The state of California has awarded a $1 million grant to the nonprofit California Historical Society to help develop a plan to revitalize San Francisco’s historic Old Mint building, in partnership with the city.
The city will also contribute money — probably around $500,000 — to work on a planning blueprint that would turn the 142-year-old granite landmark at Fifth and Mission streets into what the city hopes will be a center for culture and learning.
The grant and the city contribution will allow the California Historical Society to develop plans for a complete assessment of the project, including how to finance it, how to line up public and private partners, and how to turn the old building into what is vaguely described as “an important cultural, learning and historical center.”
The San Francisco Mint is a branch of the United States Mint and was opened in 1854 to serve the gold mines of the California Gold Rush. It quickly outgrew its first building and moved into a new one in 1874. This building, the Old United States Mint, also known affectionately as The Granite Lady, is one of the few that survived the great 1906 San Francisco earthquake. It served until 1937, when the present facility was opened.
Within the first year of its operation, the San Francisco mint turned $4 million in gold bullion into coins. The second building, completed in 1874, was designed by Alfred B. Mullett in a conservative Greek Revival style with a sober Doric order. The building had a central pedimented portico flanked by projecting wings in an E-shape; it was built around a completely enclosed central courtyard that contained a well—the features that saved it during the fire of 1906, when the heat melted the plate glass windows and exploded sandstone and granite blocks with which it was faced.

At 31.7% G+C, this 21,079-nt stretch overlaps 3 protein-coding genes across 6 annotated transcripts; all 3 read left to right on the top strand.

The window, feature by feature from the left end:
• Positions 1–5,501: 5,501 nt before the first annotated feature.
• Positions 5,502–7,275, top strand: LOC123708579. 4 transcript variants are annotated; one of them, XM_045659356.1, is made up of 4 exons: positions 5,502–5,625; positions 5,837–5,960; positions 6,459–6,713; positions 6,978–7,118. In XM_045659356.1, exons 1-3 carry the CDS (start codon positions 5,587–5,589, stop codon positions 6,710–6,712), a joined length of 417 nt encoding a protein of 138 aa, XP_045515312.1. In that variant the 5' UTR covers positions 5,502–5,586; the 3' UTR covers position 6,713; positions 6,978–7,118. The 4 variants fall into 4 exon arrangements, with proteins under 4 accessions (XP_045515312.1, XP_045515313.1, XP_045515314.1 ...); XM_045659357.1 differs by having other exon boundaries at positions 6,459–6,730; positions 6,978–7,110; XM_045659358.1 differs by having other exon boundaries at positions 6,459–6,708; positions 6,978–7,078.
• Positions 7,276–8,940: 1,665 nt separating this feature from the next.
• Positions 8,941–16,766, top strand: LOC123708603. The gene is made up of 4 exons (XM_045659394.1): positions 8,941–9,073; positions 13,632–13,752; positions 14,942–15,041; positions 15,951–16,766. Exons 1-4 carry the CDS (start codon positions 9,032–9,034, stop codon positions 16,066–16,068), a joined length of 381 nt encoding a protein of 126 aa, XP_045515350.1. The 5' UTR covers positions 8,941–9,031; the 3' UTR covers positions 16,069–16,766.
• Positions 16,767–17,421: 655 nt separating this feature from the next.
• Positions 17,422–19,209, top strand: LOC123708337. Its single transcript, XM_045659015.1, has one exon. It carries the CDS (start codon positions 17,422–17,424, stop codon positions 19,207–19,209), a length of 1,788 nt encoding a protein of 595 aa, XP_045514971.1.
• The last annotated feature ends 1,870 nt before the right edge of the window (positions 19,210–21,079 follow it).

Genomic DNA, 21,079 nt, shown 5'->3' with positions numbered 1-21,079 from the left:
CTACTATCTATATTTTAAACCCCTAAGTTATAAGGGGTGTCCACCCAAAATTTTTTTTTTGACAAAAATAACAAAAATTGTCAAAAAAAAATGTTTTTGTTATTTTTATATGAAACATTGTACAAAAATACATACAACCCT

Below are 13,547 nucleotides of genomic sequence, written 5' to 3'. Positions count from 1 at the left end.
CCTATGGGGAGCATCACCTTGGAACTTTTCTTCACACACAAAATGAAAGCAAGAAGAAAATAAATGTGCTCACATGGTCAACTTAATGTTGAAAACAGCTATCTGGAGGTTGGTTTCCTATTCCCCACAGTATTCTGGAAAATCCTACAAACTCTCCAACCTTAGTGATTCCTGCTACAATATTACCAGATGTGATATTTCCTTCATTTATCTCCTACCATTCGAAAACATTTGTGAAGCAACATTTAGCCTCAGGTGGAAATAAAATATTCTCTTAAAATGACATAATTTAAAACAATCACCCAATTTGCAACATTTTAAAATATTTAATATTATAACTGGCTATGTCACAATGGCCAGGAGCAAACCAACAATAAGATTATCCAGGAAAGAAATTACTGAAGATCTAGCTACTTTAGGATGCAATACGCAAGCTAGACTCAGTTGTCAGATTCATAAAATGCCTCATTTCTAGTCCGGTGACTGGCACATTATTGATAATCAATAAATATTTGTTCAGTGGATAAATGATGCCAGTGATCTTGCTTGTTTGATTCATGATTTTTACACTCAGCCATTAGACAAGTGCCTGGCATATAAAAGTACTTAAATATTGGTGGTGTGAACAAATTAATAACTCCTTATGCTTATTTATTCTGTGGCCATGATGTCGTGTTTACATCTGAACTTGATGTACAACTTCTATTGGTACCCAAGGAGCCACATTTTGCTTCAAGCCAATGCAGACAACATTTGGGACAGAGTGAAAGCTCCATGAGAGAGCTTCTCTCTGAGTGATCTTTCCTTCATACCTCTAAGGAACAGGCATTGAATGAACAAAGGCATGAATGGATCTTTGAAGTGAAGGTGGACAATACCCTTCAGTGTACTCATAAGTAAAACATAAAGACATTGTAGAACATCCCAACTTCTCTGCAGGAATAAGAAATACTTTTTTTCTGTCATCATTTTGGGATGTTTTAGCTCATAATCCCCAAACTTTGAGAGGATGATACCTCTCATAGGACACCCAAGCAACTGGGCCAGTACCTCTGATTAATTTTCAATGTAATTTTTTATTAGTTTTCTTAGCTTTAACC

The building sat on a concrete and granite foundation, designed to thwart tunneling into its vaults, which at the time of the 1906 fire held $300 million, fully a third of the United States’ gold reserves. Heroic efforts by Superintendent of the Mint, Frank A. Leach, and his men preserved the building and the bullion that then backed the nation’s currency. The mint resumed operation soon thereafter, continuing until 1937.
In 1961 the Old Mint, as the second building had become known, was designated a National Historic Landmark. It also became a California Historical Landmark in 1974.
The given name of “The Granite Lady” is somewhat of a misnomer as most of the building is made from sandstone. While the base/basement of the building is made of granite, the entire external and upper stories are made of sandstone. The Granite Lady was a marketing term given in the 1970s that stuck.
Historic photo by Runnels & Stateler.